Selecting the right site is the single most crucial decision you’ll make about your next clinical trial. And perhaps the single most important consideration in selecting a site is whether it can make its enrollment. Many don’t; in fact, 20-25 percent of all clinical studies close because they fail to meet enrollment targets.
The startup process is often more complicated than either sponsors or sites anticipate. Research from March 2018 finds that:
- Average time from site identification to study start-up completion is 31.4 weeks; that’s a month longer than 10 years ago.
- On average, 11 percent of investigative sites initiated were never activated; what’s more, that figure hasn’t changed in 20 years.
For decades, CROs and sponsors have found their “best fit” sites and returned for future studies. But in the era of precision medicine and adaptive trial designs, that may not always be the best course of action. It is becoming increasingly necessary to turn to untapped resources to find potential enrollees. As research increasingly focuses on rare diseases with highly targeted patient sub-populations, the percentage of new sites is expected to increase.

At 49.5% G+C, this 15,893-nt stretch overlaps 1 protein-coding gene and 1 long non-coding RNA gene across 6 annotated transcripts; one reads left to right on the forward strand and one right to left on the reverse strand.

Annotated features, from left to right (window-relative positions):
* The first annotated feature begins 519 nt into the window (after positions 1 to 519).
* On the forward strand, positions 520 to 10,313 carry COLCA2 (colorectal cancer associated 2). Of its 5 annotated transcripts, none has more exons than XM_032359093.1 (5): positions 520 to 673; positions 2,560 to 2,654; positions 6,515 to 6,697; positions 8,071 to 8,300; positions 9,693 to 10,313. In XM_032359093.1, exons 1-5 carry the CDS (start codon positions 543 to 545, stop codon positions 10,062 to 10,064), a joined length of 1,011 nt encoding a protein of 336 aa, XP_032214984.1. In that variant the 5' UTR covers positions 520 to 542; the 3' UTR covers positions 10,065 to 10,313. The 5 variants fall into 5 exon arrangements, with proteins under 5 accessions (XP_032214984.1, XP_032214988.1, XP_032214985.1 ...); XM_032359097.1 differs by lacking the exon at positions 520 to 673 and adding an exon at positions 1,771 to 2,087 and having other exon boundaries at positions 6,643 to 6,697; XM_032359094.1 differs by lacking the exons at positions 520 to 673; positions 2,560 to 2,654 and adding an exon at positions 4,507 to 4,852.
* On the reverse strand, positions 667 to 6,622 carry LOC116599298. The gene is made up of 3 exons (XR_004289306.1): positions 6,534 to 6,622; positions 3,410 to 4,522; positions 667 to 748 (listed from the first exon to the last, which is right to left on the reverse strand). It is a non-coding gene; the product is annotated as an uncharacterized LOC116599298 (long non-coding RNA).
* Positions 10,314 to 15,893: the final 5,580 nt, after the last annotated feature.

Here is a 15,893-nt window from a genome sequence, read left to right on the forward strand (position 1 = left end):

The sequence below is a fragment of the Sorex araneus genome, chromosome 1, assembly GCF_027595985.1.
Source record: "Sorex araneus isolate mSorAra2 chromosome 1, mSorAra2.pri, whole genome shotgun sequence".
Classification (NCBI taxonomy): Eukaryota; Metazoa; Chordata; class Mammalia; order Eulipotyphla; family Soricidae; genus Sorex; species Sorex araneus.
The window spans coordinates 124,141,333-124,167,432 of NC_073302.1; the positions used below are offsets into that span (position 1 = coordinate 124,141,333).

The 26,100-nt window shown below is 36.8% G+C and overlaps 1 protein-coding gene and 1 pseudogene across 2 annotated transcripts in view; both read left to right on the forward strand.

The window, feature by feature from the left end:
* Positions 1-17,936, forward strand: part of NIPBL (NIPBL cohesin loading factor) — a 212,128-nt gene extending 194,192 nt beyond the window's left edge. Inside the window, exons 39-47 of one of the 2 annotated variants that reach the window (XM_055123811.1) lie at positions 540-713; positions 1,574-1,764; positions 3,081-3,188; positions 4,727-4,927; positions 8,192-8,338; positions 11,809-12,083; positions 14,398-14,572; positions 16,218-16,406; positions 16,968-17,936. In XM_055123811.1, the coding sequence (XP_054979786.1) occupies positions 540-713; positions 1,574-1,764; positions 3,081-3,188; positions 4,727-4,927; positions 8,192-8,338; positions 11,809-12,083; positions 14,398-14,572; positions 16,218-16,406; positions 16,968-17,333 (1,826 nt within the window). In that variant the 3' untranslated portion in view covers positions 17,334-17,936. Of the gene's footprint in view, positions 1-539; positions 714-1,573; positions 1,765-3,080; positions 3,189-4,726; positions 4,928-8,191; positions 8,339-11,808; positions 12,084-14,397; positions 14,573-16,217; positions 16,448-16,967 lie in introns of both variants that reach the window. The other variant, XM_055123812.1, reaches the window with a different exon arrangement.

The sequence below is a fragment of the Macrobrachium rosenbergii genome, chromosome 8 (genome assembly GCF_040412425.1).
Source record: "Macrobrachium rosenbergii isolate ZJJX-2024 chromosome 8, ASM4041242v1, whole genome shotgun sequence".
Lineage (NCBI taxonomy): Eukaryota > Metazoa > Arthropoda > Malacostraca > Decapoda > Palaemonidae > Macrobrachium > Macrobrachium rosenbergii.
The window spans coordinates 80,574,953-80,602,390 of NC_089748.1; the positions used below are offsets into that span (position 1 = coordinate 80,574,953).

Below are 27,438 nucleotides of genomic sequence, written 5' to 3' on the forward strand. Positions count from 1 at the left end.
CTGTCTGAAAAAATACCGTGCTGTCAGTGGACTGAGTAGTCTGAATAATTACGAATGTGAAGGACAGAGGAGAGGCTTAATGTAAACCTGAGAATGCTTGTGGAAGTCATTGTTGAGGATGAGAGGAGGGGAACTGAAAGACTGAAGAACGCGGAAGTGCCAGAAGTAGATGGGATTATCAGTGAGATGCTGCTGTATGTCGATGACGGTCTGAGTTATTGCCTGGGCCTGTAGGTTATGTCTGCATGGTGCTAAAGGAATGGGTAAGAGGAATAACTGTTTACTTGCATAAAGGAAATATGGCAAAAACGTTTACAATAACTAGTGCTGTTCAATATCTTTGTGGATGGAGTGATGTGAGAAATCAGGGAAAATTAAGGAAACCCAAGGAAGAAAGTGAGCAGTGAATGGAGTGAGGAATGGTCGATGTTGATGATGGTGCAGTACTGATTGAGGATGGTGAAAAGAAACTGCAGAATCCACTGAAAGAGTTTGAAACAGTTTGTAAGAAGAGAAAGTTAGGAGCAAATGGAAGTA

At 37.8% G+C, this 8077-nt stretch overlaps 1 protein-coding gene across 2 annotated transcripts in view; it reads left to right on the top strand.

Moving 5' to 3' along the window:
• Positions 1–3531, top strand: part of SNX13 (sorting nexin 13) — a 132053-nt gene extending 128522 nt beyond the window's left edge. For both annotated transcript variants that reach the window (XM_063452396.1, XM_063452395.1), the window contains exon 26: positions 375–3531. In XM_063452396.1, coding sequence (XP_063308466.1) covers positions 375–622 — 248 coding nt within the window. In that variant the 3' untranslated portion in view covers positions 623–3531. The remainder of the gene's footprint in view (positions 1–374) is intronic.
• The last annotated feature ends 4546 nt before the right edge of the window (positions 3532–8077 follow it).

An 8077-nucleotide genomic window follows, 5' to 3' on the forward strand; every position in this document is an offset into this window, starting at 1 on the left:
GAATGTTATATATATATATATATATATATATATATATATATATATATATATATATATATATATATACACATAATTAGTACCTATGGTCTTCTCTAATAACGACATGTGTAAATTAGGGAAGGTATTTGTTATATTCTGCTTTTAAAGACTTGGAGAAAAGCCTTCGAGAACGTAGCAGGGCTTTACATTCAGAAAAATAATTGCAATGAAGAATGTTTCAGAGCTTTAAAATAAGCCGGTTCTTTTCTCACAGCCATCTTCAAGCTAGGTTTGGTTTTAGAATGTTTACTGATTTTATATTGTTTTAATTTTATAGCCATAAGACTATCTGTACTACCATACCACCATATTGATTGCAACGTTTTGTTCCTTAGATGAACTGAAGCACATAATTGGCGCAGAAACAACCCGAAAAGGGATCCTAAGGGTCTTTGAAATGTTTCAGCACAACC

According to Tufts research released in March 2018, sponsors and CROs report that 28 percent of their sites are new relationships with no prior history or familiarity. Those relationships can be tricky. The overall site initiation cycle time is nearly 10 weeks longer for new sites compared to repeat or familiar ones.
Moreover, sites with insufficient experience are more likely to violate protocols or have low-quality data, which leads to more on-site visits and more request for clarification—even additional training. And all of that takes time and money.
Download this whitepaper to learn how to find the best-fit sites for your clinical trials.
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